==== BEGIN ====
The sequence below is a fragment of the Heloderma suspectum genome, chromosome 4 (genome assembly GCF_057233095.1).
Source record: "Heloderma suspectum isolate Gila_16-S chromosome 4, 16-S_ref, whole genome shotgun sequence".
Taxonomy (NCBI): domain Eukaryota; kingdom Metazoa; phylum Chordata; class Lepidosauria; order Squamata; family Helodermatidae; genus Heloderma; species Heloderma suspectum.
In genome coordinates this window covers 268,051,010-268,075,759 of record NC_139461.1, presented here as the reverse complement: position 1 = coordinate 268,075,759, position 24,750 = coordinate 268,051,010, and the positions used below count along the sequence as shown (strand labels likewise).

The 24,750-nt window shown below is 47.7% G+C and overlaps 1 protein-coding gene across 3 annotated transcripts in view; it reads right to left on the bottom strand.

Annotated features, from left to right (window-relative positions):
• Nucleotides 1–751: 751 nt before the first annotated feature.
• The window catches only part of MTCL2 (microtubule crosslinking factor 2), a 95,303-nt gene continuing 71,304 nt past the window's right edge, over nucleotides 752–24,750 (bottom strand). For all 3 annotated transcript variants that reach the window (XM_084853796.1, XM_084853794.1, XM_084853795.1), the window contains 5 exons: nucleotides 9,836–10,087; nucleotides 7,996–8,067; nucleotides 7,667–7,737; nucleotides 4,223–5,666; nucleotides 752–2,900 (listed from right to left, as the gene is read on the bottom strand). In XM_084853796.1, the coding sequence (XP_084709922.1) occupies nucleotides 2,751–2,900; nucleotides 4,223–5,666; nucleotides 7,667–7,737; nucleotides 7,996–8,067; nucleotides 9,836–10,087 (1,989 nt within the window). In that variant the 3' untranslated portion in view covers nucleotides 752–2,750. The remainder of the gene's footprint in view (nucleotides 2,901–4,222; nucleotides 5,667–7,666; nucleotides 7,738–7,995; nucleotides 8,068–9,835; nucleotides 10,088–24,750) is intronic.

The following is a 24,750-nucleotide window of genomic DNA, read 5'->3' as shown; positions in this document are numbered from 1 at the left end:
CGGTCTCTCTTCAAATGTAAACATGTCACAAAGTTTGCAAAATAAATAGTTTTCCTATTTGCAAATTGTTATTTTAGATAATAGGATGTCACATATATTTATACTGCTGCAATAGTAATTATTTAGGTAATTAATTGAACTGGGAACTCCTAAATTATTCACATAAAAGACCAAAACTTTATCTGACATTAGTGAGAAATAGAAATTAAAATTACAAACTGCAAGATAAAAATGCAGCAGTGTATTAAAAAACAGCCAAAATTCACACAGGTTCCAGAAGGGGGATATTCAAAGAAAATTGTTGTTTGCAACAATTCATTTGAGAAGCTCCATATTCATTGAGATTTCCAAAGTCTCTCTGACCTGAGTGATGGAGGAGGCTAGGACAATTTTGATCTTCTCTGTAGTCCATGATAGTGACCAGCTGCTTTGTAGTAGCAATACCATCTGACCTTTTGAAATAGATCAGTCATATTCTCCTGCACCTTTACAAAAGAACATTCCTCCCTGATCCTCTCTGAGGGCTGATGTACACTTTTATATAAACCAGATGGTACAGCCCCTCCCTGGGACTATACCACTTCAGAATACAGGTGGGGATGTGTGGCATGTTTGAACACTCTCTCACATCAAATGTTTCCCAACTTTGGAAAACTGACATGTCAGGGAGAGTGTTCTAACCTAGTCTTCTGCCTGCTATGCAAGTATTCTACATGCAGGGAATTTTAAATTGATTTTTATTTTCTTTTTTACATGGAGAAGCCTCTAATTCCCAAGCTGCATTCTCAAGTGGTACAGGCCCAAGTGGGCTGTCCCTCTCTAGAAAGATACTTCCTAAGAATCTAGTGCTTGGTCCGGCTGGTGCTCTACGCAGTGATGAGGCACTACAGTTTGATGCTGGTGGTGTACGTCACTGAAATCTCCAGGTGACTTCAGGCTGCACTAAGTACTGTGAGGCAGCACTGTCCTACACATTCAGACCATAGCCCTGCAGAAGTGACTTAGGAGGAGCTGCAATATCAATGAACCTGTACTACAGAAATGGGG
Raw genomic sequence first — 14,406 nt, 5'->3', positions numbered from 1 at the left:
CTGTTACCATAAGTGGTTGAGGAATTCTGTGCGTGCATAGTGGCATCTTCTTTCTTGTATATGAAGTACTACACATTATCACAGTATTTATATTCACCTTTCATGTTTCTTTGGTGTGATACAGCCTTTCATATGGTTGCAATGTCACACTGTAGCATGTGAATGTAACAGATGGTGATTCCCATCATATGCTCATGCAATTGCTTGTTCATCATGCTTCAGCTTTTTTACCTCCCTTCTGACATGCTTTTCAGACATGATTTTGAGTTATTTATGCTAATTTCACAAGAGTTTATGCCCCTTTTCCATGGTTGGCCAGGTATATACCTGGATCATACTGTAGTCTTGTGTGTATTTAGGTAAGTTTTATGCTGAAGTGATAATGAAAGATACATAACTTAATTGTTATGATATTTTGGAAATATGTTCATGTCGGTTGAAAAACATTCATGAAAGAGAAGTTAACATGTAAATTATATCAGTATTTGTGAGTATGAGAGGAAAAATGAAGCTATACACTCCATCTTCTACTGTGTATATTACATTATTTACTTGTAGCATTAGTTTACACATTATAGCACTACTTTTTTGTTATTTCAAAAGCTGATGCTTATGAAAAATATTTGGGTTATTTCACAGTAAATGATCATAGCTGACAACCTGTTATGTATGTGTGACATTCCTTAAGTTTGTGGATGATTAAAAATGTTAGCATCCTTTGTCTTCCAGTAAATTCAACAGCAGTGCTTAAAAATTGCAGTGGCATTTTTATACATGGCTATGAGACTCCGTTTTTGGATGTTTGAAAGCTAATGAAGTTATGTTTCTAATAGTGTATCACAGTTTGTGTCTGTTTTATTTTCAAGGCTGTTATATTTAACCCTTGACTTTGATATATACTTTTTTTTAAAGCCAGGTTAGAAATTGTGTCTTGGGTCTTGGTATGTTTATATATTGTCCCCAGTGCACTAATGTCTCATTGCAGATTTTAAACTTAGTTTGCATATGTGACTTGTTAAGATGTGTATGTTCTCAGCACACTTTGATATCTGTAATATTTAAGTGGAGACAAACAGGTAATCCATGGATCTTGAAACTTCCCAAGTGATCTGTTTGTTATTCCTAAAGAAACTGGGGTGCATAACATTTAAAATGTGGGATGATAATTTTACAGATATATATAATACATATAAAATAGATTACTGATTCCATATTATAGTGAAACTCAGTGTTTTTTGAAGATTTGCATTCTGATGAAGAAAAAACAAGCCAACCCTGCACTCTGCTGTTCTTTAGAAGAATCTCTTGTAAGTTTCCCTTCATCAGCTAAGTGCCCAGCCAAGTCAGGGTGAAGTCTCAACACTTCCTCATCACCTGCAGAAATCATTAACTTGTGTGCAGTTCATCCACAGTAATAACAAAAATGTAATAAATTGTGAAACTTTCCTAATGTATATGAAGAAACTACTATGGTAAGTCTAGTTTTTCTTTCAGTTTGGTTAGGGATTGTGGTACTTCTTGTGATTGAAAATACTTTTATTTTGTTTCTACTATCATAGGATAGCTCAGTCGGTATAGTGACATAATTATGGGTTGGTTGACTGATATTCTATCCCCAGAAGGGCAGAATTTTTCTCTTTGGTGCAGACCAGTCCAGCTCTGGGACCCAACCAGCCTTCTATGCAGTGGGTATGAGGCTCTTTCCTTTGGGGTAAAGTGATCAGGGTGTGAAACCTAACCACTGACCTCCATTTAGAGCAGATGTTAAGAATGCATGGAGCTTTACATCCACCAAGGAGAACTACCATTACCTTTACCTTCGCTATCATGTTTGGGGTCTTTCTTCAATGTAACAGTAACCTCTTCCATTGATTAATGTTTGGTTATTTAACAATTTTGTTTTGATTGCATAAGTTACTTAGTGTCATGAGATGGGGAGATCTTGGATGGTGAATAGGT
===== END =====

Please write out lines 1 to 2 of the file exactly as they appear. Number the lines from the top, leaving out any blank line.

The sequence below is a fragment of the Heloderma suspectum genome, chromosome 4 (genome assembly GCF_057233095.1).
Source record: "Heloderma suspectum isolate Gila_16-S chromosome 4, 16-S_ref, whole genome shotgun sequence".